It’s the never-ending war for YouTube.
Every minute, YouTube is bombarded with videos that violate many of its principles, be it pornography or copyrighted material or violent extremism or dangerous misinformation. The company has improved its artificially intelligent computer systems in recent years to prevent most of the offending videos from being uploaded to the website, but continued surveillance for failing to prevent the spread of dangerous content.
In an effort to demonstrate its effectiveness in finding and removing videos that violate the rules, YouTube on Tuesday revealed a new metric: Breaking View Rate. That is the percentage of total YouTube views that came from videos that did not meet its guidelines before the video was removed.
In a blog post, YouTube says infringing videos accounted for 0.16% to 0.18% of all views on the platform in Q4 2020. Or, in other words, out of every 10,000 YouTube views, 16 to 18, were for content that violated YouTube’s rules and was eventually removed.
“We’ve made a lot of progress and it’s a very, very low number, but of course we want it to be lower,” said Jennifer O’Connor, YouTube’s trust and safety team director.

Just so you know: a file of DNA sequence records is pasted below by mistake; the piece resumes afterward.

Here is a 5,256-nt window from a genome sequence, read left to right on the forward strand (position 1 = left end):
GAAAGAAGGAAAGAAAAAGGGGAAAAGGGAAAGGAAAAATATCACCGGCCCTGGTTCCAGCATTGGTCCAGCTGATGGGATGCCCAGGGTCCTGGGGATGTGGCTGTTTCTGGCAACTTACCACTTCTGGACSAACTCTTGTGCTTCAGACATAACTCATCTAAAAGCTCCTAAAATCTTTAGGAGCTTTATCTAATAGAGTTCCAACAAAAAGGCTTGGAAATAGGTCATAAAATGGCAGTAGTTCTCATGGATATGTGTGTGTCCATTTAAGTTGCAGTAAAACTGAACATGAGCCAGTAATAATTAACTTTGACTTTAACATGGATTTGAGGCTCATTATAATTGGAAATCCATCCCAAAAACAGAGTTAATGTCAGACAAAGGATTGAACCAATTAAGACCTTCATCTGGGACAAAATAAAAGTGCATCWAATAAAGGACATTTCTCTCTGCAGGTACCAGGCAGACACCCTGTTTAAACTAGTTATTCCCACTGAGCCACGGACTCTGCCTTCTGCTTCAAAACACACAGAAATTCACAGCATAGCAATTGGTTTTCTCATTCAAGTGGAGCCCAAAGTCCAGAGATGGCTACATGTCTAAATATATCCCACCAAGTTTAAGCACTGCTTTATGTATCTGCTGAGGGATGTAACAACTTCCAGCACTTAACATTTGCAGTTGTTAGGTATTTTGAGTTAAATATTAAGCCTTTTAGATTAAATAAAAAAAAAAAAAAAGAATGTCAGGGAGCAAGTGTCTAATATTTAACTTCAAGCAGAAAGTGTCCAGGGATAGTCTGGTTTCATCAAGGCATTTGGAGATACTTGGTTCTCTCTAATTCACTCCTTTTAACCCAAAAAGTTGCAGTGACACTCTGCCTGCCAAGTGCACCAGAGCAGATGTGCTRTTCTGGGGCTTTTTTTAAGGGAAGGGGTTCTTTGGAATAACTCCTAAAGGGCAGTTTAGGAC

The company says its infringement viewing rate has improved from the previous three years: 0.63% to 0.72% in Q4 2017.
YouTube said it did not disclose the total number of times problem videos were viewed before they were removed. That reluctance highlights challenges facing platforms, like YouTube and Facebook, that rely on user-generated content. The company says even as YouTube makes progress in capturing and removing banned content – computers detect 94% of videos having problems before they are viewed – the total number of views is still a staggering number. because the foundation is too large.
Ms O’Connor said YouTube decided to disclose a percentage instead of an overall number because it helps contextualize the significance of the questionable content to the overall platform.
YouTube has released metrics the company has been tracking for years and is expected to fluctuate over time, as part of a quarterly report outlining how it enforces its guidelines. In the report, YouTube provided the total number of offensive videos (83 million) and comments (seven billion) that YouTube has removed since 2018.
Although YouTube identifies those reports as a form of accountability, the data is based on YouTube’s own rules for which videos violate its guidelines. If YouTube finds fewer offending videos – and therefore removes fewer of them – then the view rate of the offending video may decrease. And no data is subject to an independent audit, although the company does not rule it out in the future.
“We started out by publishing these numbers and we provided a lot of data,” said Ms O’Connor. “But I’m not going to take that off the table right away.”
YouTube also said it is counting views freely. For example, a view is still counted even if a user stopped watching before reaching a disapproved portion of the video, the company said.